One of my favorite things about being in Ethiopia is greeting people with the phrase “Selam,” or “Selam no?” They use it as an every day greeting, but it’s actual meaning is “Are you at peace?” I like it so much that if I see an Ethiopian here in the states, I’m quick to greet them with it. In fact, if we ever have another daughter, there’s a good chance her name will be Selam.
If you are at all familiar with the Hebrew language, you probably recognize that “Selam” is a cognate of “Shalom.” We usually translate “Shalom” as “Peace,” but really it means so much more than that. To me, peace means quiet and an end to fighting, or it brings to mind some kind of hippie, drugged-like state of relaxation. These definitions are bland compared to the definition of shalom. Shalom is defined as completeness, soundness in mind and body, welfare, health, and prosperity, tranquility, contentment, and harmony in relationships with God and man. So to wish “Shalom” or “Selam” to someone, is to wish them wholeness in every part of their life, not just quietness.
I was first turned on to this when I read Timothy Keller’s book Generous Justice a couple years ago. He defines shalom as “complete reconciliation, a state of the fullest flourishing in every dimension–physical, emotional, social, and spiritual–because all relationships are right, perfect, and filled with joy.”
The truth is, that this entire world is severely lacking in peace. Here in our more developed nation, we’ve gotten pretty good at trying to mask our lack of shalom. We cover it up with our abundance of material things, trying to fill up our hole by creating our own edenic garden of perfection. We blame our lack of shalom on others, ending relationships and moving on when our need for shalom surfaces. We hope and pray that if we can just get the “right guy” in the White House or have our party in control of Congress, then finally shalom will be restored. Or we blame it on the moral depravity of others, often lumping together an entire generation or an entire subset of society as “the problem.”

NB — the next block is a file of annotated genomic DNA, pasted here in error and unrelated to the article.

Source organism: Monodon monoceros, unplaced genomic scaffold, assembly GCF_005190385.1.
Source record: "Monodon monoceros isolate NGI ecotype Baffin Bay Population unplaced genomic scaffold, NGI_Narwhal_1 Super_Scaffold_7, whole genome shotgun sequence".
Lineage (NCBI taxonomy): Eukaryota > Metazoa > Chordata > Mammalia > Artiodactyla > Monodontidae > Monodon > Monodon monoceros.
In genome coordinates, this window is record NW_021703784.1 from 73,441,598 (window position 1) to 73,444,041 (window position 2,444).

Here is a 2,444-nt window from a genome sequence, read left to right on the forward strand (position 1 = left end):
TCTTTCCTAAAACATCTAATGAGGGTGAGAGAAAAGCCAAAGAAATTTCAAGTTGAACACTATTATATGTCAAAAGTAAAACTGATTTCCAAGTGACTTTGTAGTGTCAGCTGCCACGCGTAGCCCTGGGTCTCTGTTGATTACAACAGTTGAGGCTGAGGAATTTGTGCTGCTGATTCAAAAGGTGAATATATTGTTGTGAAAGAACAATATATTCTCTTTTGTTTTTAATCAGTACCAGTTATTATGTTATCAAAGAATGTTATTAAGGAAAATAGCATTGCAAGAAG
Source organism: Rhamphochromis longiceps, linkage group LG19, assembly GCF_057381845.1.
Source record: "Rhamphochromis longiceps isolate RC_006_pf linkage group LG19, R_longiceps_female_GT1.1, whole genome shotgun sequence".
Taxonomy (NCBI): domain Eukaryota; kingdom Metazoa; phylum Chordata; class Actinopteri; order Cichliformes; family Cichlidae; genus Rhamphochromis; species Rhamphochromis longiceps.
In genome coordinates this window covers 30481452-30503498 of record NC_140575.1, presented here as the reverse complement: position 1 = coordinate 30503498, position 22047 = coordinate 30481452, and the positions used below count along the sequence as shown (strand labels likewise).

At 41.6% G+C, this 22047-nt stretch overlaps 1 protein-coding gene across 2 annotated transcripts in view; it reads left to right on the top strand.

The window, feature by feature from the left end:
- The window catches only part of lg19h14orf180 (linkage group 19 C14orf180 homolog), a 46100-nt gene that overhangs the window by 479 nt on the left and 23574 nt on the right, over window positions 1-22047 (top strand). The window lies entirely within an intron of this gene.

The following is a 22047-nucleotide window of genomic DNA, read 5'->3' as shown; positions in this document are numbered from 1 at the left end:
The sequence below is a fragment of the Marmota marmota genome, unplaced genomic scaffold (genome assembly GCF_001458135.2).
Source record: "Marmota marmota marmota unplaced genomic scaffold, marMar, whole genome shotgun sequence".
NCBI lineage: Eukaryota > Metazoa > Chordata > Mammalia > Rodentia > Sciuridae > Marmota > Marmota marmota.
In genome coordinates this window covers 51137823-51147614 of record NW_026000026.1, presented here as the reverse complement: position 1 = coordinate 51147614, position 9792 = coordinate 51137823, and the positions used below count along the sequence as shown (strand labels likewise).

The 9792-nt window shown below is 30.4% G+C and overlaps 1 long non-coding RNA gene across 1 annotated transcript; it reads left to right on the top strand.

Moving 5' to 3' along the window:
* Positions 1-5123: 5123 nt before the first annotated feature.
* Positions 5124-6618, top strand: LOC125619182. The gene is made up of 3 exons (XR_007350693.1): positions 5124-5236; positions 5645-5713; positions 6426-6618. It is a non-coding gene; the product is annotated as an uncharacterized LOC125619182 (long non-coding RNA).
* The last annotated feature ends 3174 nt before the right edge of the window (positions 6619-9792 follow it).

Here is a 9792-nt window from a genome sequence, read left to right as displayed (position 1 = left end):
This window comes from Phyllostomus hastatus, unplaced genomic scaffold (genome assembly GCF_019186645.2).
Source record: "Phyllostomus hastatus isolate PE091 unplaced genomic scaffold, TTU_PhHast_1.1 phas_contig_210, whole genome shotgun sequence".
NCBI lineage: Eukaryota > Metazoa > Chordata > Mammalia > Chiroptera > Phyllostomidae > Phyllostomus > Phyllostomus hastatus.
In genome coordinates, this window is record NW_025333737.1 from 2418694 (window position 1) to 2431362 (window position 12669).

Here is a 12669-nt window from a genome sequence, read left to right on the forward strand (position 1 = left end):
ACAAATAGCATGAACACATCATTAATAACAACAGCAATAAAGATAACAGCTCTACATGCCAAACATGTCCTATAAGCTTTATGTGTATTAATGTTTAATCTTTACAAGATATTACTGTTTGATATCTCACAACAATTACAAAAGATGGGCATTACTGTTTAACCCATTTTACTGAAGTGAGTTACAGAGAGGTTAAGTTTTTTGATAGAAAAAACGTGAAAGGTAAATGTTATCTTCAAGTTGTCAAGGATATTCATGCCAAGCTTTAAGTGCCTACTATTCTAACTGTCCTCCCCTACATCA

In countries like Ethiopia, there is little attempt to mask the need for shalom. It can be seen on every dirty street corner, in every naked child, in the eyes of every hungry mother and every unemployed father.
Every human on earth, whether they will admit it or not, is reaching out, gasping for shalom. We are all desperate for it. But we will never find it on our own, we can never have it without Christ, the Prince of Shalom. Remember, He says Himself, “Peace I leave with you; my peace I give to you” (John 14:27). He is the only Way to complete wholeness.
Once we find this shalom in Him, we are compelled to reach out and meet the needs of others. We are sent out as ambassadors of peace and justice to minister to those who are in need of Him. I love Keller’s definition of this mission, “In general, to ‘do justice’ means to live in a way that generates a strong community where human beings can flourish. Specifically, however, to ‘do justice’ means to go to places where the fabric of shalom has broken down, where the weaker members of societies are falling through the fabric, and to repair it.”
Right now, we are joining God’s work of bringing shalom to some of the precious people in Ethiopia. I fully believe that He is working through Lifesong to redeem and restore families and communities in Ziway and Adami Tulu, Ethiopia. We are picking up those pieces of tattered fabric and stitching them back together again, trying to do more to actually restore shalom, selam, to those who are in such great need.
God doesn’t need you or me to do this work; after all, He is the supplier of peace, not us, but He asks us to join Him. James says that true believers must do more than just wish people peace; we must give them what they are lacking (James 2:15-17).
Right now, we are raising funds to expand our campuses in Ziway and Adami Tulu so that we can reach further into the community and impact more lives for Him. Can you help us? You can read more about our goals here and donate to the project here.